Attorneys for Columbus are set to argue Monday before the Georgia Supreme Court as to why the city is entitled to what it calls unpaid taxes.
Columbus sued Hotels.com in 2006, saying it owed occupancy taxes based on what the public was charged, not the discounted rate Hotels.com gets when it contracts with hotels for rooms, said Jane Hansen, public information officer for the Supreme Court.
“This will be the third time within a year that they have heard oral arguments on similar, if not identical, cases,” said Trip Tomlinson, an attorney for the city.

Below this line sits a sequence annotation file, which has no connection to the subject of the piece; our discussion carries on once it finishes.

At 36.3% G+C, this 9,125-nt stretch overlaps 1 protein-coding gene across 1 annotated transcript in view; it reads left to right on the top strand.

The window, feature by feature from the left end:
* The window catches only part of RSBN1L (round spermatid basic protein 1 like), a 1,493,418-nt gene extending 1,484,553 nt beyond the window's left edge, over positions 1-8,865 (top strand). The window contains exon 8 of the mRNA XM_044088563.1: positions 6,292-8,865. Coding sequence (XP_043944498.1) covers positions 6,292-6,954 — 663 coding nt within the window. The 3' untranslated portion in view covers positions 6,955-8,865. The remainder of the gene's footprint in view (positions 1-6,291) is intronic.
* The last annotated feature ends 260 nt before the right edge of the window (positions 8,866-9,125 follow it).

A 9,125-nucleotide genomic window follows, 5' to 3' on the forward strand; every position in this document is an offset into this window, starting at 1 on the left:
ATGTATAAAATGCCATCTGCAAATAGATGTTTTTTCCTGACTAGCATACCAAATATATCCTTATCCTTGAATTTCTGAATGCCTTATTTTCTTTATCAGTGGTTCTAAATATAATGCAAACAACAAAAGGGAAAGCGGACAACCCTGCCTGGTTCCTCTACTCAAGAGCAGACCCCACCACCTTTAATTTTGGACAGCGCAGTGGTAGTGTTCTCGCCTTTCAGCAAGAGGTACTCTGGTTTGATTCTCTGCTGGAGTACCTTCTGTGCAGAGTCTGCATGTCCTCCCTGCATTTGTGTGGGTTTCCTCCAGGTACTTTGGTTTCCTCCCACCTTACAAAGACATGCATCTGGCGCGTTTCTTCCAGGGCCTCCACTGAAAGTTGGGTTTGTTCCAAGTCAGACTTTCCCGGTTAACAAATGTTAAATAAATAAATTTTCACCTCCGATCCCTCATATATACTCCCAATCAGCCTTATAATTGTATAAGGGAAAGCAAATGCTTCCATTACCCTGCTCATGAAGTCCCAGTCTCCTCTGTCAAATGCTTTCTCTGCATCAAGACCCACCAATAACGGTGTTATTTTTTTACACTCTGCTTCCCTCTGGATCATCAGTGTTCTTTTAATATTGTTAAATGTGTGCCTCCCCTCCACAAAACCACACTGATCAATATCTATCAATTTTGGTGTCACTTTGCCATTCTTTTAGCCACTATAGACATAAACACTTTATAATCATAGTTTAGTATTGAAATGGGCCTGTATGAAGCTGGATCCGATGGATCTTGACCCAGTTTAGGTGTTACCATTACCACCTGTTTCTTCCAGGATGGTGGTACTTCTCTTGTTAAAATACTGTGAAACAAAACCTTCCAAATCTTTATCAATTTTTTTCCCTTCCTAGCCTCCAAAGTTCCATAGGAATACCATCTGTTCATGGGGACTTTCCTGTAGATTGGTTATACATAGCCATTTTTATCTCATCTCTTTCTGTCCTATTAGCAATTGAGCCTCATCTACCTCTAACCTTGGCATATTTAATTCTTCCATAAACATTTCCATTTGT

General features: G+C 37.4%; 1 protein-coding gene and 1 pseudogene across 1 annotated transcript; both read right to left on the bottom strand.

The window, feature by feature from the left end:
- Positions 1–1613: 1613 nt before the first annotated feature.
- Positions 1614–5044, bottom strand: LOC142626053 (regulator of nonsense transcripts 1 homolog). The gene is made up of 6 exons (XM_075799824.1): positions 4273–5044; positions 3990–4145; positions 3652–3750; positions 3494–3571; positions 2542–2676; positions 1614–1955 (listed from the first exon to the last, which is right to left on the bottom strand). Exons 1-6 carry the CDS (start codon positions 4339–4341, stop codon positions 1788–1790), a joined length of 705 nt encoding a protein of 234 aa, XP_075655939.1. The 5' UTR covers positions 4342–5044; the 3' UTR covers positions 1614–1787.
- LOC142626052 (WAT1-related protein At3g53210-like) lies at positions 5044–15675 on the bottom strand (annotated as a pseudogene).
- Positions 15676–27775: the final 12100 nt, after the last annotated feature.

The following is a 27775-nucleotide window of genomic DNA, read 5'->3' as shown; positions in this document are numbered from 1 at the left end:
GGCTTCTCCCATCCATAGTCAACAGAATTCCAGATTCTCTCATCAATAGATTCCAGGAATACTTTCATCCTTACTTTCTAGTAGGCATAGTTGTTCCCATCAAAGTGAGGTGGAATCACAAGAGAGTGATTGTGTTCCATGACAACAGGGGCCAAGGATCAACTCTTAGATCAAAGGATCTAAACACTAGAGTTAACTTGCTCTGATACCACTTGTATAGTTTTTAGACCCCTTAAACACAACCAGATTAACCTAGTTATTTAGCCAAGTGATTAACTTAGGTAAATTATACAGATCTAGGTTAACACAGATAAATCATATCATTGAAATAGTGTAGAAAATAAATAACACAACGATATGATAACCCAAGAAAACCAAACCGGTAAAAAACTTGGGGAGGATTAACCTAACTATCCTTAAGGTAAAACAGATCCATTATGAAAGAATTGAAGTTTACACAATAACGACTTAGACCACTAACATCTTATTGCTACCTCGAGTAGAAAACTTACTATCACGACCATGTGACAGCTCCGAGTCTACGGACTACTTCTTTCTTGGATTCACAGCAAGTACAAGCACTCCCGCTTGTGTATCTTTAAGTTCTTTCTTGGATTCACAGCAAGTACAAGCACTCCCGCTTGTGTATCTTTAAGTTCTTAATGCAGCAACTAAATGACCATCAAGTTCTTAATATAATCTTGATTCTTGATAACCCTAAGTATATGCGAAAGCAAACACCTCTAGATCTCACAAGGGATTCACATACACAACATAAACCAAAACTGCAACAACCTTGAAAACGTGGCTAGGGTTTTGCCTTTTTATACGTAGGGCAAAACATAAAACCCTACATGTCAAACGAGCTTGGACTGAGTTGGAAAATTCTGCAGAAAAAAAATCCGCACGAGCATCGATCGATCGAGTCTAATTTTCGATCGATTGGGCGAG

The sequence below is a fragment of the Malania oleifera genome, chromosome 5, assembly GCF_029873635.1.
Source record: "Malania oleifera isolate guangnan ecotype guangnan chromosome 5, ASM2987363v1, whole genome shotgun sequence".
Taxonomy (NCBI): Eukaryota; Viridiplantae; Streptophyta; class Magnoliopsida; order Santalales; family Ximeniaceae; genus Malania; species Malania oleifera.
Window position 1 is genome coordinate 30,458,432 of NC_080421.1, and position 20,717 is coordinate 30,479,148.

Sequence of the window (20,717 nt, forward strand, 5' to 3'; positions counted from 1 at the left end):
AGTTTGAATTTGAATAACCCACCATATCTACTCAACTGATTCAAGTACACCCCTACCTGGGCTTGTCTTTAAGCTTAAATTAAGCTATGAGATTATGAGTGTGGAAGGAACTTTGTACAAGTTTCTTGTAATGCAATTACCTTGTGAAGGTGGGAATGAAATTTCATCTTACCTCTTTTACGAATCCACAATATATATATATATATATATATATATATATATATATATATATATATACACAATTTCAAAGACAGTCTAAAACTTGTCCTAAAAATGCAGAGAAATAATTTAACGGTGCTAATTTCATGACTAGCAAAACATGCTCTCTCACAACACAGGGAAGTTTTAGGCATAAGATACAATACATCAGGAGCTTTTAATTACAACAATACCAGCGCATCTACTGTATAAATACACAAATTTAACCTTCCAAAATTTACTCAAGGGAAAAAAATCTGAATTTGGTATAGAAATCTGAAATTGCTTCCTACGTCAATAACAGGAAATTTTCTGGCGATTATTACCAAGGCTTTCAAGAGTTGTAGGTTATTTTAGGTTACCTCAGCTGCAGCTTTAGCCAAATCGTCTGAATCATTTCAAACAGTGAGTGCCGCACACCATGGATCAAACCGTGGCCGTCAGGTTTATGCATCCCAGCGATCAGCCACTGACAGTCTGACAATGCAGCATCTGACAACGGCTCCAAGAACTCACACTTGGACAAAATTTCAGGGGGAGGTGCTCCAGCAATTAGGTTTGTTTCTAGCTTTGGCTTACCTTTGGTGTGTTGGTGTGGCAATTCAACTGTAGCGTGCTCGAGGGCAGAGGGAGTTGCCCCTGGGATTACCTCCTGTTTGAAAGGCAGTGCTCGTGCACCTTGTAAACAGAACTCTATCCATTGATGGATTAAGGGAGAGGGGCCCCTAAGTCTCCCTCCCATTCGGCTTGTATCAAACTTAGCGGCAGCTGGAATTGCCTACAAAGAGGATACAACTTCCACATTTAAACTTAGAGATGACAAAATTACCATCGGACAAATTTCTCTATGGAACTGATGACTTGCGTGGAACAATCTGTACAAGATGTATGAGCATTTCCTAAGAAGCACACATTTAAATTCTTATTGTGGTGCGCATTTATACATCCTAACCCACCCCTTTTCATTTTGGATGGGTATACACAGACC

Columbus isn’t the only Georgia city that’s sued an online travel company. In 2006, Atlanta sued 17 such companies, including Expedia, claiming they act as hotels and must collect hotel and occupancy taxes from their customers and pay it to the city.
Columbus has suits pending before the Supreme Court against Expedia and Hotels.com.
Muscogee County Superior Court Judge Doug Pullen ruled in favor of the city in the Expedia case, and Expedia appealed. Hotels.com also appealed when the city won against it in state court.
Columbus also filed suit against Orbitz. That case was scheduled for Superior Court this month.